Rising Sea Major Threat For Countries Like Netherlands, Bangladesh, India And China
Human influence was very likely the main driver of these Sea-level increases since 1971
According to the latest Sea-level rise report – rising sea level is a major threat for countries like
Netherlands, Bangladesh, India and China some of which comprise large coastal populations. Several big cities on all continents are threatened, such as Shanghai, Dhaka, Bangkok, Jakarta, Mumbai, Maputo, Lagos, Cairo, London, Copenhagen, New York, Los Angeles, Buenos Aires and Santiago.
Human influence was very likely the main driver of these Sea-level increases since 1971. Due to this, the global ocean has warmed faster over the past century than since the end of the last deglacial transition (around 11,000 years ago).
Over the next 2000 years, global mean sea-level will rise by about 2 to 3 meter if global warming is limited to 1.5°C as per Paris agreement . The sea level rise will be 2 to 6 meter if global warming is limited to 2°C and 19 to 22 meter with 5°C of warming.
Sea-levels will continue to rise over the 21st century. Relative to 1995–2014. The average rate of sea level
rise was 1.3 mm yr–1 between 1901 and 1971, increasing to 1.9 mm yr–1 between 1971 and 2006, and further increasing to 3.7 mm/yr between 2006 and 2018. WMO has reported that during the period 2013-22 sea level rise has been 4.5 mm/yr. Human influence was very likely the main driver of these increases since at least 1971.
Sea-level rise is not globally uniform and varies regionally
The speed of the melting of the largest global ice mass Antarctica has uncertainties. There is a risk of a much higher sea-level rise due to potential intrusion of sea water under the Antarctic glaciers, as NASA has demonstrated in its recent published scientific studies.
In case of greenhouse gas emissions (total failure of mitigation) there is a risk of sea-level rise by of 2 m by 2100 and even 15 m by 2300. At sustained warming levels between 2-3 C, the Greenland and West Antarctic ice sheets will be almost completely and irreversibly lost over multiple millenia causing potentially multi-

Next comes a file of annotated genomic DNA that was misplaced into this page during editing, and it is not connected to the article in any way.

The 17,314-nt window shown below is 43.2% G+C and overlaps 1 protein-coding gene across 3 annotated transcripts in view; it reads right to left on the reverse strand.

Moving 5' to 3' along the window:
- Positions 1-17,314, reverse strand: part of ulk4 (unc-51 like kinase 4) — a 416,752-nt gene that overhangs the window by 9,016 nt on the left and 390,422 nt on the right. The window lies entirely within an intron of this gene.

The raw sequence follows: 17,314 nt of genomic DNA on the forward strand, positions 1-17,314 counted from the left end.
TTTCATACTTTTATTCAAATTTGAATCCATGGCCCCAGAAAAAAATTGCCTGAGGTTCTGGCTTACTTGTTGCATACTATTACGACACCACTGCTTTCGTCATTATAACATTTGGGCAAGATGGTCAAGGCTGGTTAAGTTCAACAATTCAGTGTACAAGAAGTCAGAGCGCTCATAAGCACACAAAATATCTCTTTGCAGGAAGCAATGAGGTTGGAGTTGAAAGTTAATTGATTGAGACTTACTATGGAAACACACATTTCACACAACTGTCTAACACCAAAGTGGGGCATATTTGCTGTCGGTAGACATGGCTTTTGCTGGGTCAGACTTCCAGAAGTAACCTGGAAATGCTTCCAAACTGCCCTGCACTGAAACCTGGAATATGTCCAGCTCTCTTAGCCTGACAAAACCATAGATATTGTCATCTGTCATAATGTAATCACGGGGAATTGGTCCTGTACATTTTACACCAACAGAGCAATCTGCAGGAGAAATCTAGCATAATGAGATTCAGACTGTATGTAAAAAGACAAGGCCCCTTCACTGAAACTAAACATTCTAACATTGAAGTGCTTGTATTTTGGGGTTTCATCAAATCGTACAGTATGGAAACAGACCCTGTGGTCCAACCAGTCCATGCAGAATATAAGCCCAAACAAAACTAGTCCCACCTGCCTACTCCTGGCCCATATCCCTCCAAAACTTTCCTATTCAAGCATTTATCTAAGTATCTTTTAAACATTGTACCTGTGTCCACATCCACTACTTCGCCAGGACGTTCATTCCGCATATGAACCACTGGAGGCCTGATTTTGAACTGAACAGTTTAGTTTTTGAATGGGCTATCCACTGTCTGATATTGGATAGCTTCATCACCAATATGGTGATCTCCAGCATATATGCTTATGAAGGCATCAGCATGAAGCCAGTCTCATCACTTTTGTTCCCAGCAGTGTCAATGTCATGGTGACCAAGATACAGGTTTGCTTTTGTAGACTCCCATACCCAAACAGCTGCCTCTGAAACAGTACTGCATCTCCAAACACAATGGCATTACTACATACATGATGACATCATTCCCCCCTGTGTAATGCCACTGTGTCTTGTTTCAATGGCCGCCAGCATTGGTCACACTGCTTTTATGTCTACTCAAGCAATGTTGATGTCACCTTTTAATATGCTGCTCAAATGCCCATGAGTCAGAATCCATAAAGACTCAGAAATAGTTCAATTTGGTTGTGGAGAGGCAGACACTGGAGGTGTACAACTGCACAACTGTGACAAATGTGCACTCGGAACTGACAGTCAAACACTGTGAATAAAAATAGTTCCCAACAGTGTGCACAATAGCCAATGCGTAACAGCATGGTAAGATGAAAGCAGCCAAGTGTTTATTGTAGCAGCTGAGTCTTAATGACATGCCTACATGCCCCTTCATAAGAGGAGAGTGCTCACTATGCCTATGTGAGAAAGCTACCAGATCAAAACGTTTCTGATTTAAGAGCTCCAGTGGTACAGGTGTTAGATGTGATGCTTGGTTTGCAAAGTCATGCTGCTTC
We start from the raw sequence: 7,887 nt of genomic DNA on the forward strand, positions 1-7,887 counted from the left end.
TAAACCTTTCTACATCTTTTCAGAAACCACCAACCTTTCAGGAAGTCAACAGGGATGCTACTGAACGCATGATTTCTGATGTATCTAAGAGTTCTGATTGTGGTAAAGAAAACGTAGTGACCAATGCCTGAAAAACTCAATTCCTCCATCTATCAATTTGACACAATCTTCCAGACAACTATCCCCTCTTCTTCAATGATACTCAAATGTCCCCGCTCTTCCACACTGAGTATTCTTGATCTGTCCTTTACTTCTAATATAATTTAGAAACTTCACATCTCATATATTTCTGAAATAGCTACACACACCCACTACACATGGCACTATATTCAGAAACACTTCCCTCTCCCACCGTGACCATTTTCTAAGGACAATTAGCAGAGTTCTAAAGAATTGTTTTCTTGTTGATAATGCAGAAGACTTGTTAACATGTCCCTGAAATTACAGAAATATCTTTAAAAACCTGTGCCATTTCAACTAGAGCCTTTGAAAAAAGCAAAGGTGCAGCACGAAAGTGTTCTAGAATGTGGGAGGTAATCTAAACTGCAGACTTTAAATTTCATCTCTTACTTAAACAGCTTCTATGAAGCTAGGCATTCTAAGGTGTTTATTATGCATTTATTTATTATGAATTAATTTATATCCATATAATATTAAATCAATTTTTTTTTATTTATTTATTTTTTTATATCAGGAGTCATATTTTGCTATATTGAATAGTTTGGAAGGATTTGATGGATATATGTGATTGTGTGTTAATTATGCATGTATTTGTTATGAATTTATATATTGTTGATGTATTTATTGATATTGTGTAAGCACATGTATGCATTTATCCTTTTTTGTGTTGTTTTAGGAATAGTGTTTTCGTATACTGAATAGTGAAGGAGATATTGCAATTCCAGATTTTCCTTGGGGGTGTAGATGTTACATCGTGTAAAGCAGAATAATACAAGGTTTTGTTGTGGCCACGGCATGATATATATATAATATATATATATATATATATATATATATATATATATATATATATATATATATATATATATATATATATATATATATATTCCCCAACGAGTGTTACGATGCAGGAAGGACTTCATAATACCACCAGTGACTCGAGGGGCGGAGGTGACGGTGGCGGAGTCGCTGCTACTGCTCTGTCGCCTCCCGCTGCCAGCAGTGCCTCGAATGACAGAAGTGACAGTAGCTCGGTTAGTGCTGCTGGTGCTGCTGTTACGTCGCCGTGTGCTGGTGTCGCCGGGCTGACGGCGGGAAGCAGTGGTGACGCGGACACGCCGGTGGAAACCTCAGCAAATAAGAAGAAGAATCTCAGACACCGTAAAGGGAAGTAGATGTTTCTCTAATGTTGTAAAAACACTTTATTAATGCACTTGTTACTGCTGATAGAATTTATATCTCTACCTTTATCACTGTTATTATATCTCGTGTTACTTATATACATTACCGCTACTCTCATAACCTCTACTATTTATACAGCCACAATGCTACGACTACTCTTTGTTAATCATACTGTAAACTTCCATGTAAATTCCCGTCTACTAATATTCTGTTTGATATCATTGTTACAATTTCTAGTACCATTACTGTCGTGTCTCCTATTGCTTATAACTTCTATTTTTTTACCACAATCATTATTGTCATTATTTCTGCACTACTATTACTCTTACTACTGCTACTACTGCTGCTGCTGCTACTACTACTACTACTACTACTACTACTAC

meter sea-level rise. The mass loss is higher with higher warming rates.
Thermal expansion of sea level due to global warming explained 50% of sea-level rise during 1971–2018. Global mean sea-level increased by 0.20m between 1901 and 2018.
Ice loss from glaciers contributed 22%, ice sheets 20% and changes in land-water storage 8%. The rate of ice-sheet loss increased by a factor of four between 1992–1999 and 2010–2019.
Sea-level rise poses a distinctive and severe adaptation challenge as it implies dealing with slow onset changes and increased frequency and magnitude of extreme sea-level events which will escalate in the coming decades.
Scenarios for the future:
It is virtually certain that global mean sea-level will continue to rise over the 21st century. Relative to 1995–2014, the likely global mean sea level rise by 2100 is 0.28–0.55 m under the very low GHG emissions scenario (which equals about 1.5 C of global warming target). 0.32–0.62 m under the low GHG emissions scenario ( equals about 2 C of global warming target); 0.44–0.76 m under the intermediate GHG emissions scenario (equals about4.5C of global warming target).
Over the next 2000 years, global mean sea-level will rise by about 2 to 3 m if warming is limited to 1.5°C, 2 to 6 m if limited to 2°C and 19 to 22 m with 5°C of warming, and it will continue to rise over subsequent millennia. Projections of multi-millennial global mean sea-level rise are consistent with reconstructed levels during past warm climate periods: likely 5–10 meter higher than today around 125,000 years ago, when global temperatures were very likely 0.5°C–1.5°C higher than the temperatures of 1850–1900. It was very likely 5–25 m higher from roughly 3 million years ago, when global temperatures were 2.5°C–4°C higher. Sea-level rise is not globally uniform and varies regionally.